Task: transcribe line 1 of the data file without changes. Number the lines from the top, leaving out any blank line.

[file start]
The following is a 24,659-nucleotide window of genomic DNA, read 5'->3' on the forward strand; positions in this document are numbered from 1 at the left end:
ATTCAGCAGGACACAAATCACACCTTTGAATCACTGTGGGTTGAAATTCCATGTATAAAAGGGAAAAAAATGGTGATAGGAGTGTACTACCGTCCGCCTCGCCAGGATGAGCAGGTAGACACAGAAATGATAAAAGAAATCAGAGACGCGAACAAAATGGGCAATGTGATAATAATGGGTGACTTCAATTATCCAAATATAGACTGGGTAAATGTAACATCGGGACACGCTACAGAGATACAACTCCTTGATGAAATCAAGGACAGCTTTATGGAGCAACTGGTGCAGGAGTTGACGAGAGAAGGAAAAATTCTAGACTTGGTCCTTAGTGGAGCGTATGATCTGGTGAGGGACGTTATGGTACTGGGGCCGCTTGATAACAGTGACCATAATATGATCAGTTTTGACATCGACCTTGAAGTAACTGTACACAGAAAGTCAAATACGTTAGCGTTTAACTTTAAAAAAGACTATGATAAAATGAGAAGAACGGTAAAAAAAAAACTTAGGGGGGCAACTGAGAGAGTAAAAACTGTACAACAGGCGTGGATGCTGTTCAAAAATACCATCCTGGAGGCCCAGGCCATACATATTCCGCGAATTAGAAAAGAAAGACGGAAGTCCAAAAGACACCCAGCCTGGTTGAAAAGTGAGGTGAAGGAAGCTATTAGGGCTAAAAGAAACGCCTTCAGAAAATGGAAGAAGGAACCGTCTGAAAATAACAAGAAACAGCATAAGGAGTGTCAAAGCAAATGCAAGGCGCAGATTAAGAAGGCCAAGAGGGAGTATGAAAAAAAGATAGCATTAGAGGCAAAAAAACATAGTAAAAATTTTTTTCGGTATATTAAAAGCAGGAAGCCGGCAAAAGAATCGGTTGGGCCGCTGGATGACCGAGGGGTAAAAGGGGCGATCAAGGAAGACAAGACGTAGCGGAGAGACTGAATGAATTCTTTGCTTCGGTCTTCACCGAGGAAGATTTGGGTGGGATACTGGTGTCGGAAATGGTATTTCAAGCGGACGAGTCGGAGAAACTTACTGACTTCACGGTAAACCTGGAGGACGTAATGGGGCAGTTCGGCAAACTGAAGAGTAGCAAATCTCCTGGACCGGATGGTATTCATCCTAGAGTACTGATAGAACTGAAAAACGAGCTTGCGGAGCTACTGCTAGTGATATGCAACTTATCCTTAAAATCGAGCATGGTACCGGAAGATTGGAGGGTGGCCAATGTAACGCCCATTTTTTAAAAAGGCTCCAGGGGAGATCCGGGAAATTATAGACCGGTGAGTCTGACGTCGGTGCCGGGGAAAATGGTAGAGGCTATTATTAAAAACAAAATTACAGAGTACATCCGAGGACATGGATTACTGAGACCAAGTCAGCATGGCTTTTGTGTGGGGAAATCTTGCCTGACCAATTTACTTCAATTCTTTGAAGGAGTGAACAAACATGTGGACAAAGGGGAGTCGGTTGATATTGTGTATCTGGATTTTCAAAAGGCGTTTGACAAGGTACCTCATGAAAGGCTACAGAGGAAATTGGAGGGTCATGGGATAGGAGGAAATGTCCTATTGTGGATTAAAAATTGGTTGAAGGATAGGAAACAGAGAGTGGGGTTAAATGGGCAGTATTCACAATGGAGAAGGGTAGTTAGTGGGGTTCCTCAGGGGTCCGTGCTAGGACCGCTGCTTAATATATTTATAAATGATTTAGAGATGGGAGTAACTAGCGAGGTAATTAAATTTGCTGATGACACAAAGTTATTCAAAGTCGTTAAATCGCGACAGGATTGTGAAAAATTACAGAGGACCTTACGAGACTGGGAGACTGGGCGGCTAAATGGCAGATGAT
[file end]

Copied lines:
The following is a 24,659-nucleotide window of genomic DNA, read 5'->3' on the forward strand; positions in this document are numbered from 1 at the left end: